Senator Ryan Aument E-Newsletter

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In This Update:

  • Manheim & Lititz Small Business Owners Featured in Prioritize PA Small Businesses Video
  • Highlights from Bipartisan Election Integrity Committee’s First Hearing
  • How to Schedule a Vaccine Appointment at the Lancaster County Community Vaccination Center
  • After Wolf’s Blunder, Senate Votes to Support Victims of Childhood Sexual Abuse
  • Budget Hearings Focus on Job Creation, Broadband, Corrections Costs
  • Eight Counties Added to Spotted Lanternfly Quarantine
  • PennDOT CDL and Learner’s Permit Extensions End March 31

Manheim & Lititz Small Business Owners Featured in Prioritize PA Small Businesses Video

PrioritizePA

How have Governor Wolf’s COVID-19 mitigation efforts affected your small business? Listen to these small business owners from across the Commonwealth talk about their experiences for the past year and how the legislation in Senator Camera Bartolotta, Senator Kristin Phillips-Hill, Senator Judy Ward, and my Prioritize PA Small Businesses package could help them rebuild in the aftermath of the pandemic.

As part of the Prioritize PA Small Businesses initiative, we are seeking to elevate the voices of small business owners from across the Commonwealth to bring awareness to the grave impacts the pandemic has had on our communities’ locally owned businesses. We invited entrepreneurs from across the state to participate in a video project where they shared how the pandemic has impacted their business and how an effort to “prioritize PA small businesses” would be beneficial to them.

Local small business owners Scott Bowser from the PA Renaissance Faire in Manheim and Rob Commero from Lititz Springs Inn & Bulls Head Public House in Lititz graciously agreed to participate in the video project. You can listen to their story and others by pressing play on the video above.

Learn more about the Prioritize PA Small Businesses initiative here.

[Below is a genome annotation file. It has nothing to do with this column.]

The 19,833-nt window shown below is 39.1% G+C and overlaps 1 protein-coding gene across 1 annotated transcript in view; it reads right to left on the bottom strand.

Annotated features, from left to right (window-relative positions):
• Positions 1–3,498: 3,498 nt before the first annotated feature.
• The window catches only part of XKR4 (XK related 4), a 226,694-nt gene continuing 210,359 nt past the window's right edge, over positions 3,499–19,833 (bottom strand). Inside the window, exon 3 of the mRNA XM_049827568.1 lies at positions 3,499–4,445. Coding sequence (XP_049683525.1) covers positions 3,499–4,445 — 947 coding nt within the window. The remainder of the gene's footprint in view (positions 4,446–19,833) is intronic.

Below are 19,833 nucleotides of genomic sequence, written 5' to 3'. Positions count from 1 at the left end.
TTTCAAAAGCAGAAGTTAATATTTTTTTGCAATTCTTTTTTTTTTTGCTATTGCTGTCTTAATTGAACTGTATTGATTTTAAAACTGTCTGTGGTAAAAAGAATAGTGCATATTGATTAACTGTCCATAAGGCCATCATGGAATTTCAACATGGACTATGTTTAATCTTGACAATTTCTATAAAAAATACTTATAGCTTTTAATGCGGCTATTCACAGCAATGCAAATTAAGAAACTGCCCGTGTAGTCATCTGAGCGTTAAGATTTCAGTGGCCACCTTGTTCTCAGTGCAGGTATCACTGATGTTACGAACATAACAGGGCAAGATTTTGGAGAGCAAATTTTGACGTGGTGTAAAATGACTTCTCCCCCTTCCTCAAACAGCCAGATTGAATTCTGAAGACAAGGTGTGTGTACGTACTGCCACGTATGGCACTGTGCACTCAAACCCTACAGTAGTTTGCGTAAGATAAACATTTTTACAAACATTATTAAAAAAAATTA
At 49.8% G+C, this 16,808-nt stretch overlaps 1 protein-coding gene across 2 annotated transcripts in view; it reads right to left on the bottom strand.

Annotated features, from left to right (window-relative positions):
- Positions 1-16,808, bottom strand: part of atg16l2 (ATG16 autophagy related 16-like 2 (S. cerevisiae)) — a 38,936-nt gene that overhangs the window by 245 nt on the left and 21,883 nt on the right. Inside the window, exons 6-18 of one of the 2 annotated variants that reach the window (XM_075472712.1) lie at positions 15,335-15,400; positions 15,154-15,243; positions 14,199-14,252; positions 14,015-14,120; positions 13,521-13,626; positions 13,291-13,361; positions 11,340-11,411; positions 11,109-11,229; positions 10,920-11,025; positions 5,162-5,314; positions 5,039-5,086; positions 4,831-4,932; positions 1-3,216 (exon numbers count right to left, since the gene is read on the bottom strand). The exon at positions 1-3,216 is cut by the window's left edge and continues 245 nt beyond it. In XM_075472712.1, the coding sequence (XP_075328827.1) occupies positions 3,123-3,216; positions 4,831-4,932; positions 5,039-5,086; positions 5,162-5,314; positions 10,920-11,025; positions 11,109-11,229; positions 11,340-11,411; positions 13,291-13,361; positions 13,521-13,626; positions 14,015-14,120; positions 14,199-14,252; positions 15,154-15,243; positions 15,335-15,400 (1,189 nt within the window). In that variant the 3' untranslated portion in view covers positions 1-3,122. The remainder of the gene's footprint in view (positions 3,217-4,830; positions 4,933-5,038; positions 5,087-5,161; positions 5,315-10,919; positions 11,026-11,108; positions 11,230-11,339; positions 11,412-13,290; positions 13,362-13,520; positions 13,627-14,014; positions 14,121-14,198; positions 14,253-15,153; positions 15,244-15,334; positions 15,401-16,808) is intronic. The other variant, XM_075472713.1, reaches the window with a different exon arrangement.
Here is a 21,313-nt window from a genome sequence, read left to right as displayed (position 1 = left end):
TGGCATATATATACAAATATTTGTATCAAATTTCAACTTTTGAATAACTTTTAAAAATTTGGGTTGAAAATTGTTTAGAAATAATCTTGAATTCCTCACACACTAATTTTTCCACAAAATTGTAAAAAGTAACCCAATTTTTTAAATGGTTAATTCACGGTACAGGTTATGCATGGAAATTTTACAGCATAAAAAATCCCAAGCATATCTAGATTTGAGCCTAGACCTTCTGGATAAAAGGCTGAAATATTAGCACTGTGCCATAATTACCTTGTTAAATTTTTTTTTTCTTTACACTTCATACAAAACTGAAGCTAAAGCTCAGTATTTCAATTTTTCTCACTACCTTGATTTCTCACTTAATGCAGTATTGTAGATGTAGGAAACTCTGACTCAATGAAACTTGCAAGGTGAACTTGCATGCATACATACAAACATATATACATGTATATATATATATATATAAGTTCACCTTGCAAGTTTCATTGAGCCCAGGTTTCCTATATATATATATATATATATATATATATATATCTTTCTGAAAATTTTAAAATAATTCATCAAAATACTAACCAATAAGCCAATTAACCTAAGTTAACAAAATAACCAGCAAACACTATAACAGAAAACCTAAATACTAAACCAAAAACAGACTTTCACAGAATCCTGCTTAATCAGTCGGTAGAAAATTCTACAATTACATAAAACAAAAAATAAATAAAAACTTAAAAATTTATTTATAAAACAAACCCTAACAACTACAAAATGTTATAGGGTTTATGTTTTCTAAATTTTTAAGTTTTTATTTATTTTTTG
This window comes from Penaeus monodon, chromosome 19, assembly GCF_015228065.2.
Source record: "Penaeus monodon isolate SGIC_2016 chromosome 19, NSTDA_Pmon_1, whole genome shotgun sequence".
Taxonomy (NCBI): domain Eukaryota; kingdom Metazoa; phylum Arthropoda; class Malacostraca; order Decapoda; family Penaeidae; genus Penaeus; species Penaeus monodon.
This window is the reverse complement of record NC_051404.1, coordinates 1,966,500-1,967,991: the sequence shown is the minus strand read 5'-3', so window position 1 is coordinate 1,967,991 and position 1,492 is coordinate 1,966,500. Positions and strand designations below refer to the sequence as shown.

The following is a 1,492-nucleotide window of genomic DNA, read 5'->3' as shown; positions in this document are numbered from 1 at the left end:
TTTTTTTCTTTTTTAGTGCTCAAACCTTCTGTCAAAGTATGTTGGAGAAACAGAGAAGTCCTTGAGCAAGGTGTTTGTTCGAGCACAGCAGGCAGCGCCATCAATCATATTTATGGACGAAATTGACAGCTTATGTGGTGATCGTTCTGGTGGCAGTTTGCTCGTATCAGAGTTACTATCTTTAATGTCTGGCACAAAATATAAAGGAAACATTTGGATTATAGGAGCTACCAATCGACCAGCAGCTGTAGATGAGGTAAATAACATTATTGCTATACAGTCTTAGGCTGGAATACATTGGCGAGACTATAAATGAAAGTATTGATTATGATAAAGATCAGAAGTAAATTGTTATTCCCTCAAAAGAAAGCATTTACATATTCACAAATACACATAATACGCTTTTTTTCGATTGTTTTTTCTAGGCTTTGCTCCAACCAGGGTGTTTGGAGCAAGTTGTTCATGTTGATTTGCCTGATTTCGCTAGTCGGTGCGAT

Highlights from Bipartisan Election Integrity Committee’s First Hearing

3/15/20 - Special Committee Highlights

Check out these video clip highlights from the Senate Special Committee on Election Integrity & Reform’s first hearing focused on best practices of Colorado, Utah, and Florida, all states considered to be among the best in secure and efficient election systems.

After reviewing the testimony, I found it noteworthy that all 3 states require:

  1. Voter ID
  2. Accurate voter registration records
  3. Signature verification
  4. Drop box surveillance

The bipartisan Special Committee on Election Integrity and Reform held its second public hearing earlier this week to gather testimony on the administration of the election from state and local officials, including representatives from the Department of State, county election officials and county commissioners.

State residents are encouraged to submit their thoughts and comments through the online form.

How to Schedule a Vaccine Appointment at the Lancaster County Community Vaccination Center

A message from the Vaccinate Lancaster staff: Get your shot of hope when it’s your turn.

Register at www.vaccinatelancaster.org OR call 717-588-1020. 

Need Help Registering?

Call: 717-588-1020
Mon-Fri: 7:00am – 5:00pm
Sat: 8:30am – 12:30pm 

Need a Ride?

Ride for FREE on Red Rose Transit. Bus Route 2 / Park City B has dedicated a stop at the vaccination center. Call 717-397-4246 for more information. Senior citizens and persons with disabilities can also access the vaccination center through Red Rose Access shared-ride service – FREE. Call 1-800-892-1122 for more information.

After Wolf’s Blunder, Senate Votes to Support Victims of Childhood Sexual Abuse